• Sale to a Third Party: A sale to a third party will be governed by the provisions, described above, restricting share transfer including Right of First Offer, Right of Frist Refusal, Piggyback Rights, and Drag-Along Rights.

    8. How can the USA affect Valuation

    There are several methods that can be used in a USA to determine share price. These include:

    • Periodic Agreement: The parties commit to agree upon a value from time to time, for example on an annual basis.
    • Specified Formula: This could be based upon book value, a multiple of earnings or cash flow, or another appropriate basis for the company.
    • Determination by a Third Party: Parties will often enlist professionals, such as accountants or business valuators to determine share value. In this case, it is important that parties agree in advance to be bound by the independent valuator’s determination.

    9. How can the USA resolve Disputes

    Disputes among shareholders are inevitable and can range from minor disagreements on day-to-day matters to deadlocks at the board or shareholder level. A USA should provide mechanisms for resolving disputes. The following are examples of dispute resolution procedures:

    • Unilateral Decision by One Party: Disputes with respect to day-to-day business matters could be resolved by one party having a casting vote at board meetings.
    • Discussion or Negotiation: Some USAs provide for a formal process to initiate discussions between parties, including a timetable for meetings.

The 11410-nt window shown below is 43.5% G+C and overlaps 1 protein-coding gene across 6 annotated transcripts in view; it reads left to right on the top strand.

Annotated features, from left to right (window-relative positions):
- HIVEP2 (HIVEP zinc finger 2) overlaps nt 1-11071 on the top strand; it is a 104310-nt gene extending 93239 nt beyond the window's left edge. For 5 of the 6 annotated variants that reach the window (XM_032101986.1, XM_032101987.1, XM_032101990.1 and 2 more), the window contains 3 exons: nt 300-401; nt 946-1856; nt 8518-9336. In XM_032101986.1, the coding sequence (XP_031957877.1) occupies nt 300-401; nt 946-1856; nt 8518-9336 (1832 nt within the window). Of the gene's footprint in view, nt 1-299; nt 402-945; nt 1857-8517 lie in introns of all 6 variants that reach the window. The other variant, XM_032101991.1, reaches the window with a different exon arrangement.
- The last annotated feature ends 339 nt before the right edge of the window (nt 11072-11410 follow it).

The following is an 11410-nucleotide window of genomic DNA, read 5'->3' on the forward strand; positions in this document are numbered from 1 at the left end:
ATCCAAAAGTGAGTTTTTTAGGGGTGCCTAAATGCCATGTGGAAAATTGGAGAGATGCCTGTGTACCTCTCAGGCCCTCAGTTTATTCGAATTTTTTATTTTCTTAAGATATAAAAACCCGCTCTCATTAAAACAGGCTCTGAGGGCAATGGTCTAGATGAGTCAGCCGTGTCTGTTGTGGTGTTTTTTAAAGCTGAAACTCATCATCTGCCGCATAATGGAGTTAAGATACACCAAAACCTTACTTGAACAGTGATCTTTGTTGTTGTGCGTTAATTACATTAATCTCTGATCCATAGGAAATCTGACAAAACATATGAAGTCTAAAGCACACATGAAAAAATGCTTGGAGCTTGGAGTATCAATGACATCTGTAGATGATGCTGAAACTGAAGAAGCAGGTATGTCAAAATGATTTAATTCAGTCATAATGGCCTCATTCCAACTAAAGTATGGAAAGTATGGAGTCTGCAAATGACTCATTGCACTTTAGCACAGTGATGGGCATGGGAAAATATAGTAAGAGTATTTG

• Mediation: Parties can agree to undergo formal mediation. Drafting issues can include identifying how the mediator will be selected and the procedures to follow in conducting the mediation. The required procedures for mediation may be incorporated by reference to a statute.
    • Binding Arbitration: As with mediation, the key is setting limits on the process in advance. It will be important to consider the arbitrator’s powers to bind the parties. For example, whether they can only deal with determining monetary damages or whether the mediator will have discretion to tailor the remedies appropriately.
    • Shotgun: Once triggered, one party will end up exiting the company, while the other party will remain.
    • Sale of the Business: This is the most drastic remedy. Both parties will commit to an auction process to sell the entire business. The threat of this remedy can often serve to bring the parties together at an earlier stage.

    These points are not an exhaustive list of the issues a USA could regulate. A USA can be tailored to fit each corporation’s specific needs. For more information please contact us at business@duplooylaw.com.